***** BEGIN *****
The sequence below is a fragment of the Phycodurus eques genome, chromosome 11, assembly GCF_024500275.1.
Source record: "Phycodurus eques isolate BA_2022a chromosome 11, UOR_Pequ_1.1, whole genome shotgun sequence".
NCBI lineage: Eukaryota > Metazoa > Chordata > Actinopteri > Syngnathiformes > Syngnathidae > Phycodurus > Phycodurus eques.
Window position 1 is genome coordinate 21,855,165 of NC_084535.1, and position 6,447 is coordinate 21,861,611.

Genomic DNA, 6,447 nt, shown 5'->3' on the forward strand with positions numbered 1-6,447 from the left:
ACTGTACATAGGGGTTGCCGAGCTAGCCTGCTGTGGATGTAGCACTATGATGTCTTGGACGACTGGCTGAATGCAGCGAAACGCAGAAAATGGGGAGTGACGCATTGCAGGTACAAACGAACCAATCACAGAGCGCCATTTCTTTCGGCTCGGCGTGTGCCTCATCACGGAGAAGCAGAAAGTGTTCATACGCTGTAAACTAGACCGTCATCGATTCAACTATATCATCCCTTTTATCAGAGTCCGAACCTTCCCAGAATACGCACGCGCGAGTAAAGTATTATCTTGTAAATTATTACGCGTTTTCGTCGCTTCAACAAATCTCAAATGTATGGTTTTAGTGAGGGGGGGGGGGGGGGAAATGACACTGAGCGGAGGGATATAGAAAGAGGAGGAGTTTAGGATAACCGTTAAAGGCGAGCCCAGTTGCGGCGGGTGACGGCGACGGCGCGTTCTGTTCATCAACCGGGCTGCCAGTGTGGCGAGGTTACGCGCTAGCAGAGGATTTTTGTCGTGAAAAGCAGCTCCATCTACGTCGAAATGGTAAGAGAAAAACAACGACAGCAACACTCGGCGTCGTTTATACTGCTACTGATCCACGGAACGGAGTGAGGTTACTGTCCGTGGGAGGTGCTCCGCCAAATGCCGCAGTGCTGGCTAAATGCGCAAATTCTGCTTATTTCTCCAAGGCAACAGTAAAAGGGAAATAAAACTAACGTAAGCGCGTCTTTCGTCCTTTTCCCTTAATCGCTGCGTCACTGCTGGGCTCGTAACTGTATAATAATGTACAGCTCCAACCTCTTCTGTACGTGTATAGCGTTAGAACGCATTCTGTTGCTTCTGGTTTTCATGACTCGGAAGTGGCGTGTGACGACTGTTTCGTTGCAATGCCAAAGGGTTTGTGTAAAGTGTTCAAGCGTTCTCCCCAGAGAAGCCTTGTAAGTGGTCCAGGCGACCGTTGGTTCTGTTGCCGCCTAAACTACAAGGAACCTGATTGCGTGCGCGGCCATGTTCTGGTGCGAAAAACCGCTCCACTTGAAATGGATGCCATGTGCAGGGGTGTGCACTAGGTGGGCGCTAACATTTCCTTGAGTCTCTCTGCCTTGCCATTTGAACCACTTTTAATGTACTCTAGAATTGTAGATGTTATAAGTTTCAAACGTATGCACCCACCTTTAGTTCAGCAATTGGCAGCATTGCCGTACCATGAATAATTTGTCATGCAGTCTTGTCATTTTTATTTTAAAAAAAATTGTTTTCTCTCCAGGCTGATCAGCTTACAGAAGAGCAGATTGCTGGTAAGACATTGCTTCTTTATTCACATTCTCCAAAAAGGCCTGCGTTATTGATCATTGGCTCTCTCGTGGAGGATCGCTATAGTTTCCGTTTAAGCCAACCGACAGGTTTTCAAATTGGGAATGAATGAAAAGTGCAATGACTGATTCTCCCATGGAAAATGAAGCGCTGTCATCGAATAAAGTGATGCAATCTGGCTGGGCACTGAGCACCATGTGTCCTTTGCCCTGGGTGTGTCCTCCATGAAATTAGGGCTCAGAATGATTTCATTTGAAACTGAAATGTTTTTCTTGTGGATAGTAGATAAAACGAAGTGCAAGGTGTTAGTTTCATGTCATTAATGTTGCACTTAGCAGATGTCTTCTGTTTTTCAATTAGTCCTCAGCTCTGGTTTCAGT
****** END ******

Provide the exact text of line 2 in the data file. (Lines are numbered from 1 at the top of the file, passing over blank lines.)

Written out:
Source record: "Phycodurus eques isolate BA_2022a chromosome 11, UOR_Pequ_1.1, whole genome shotgun sequence".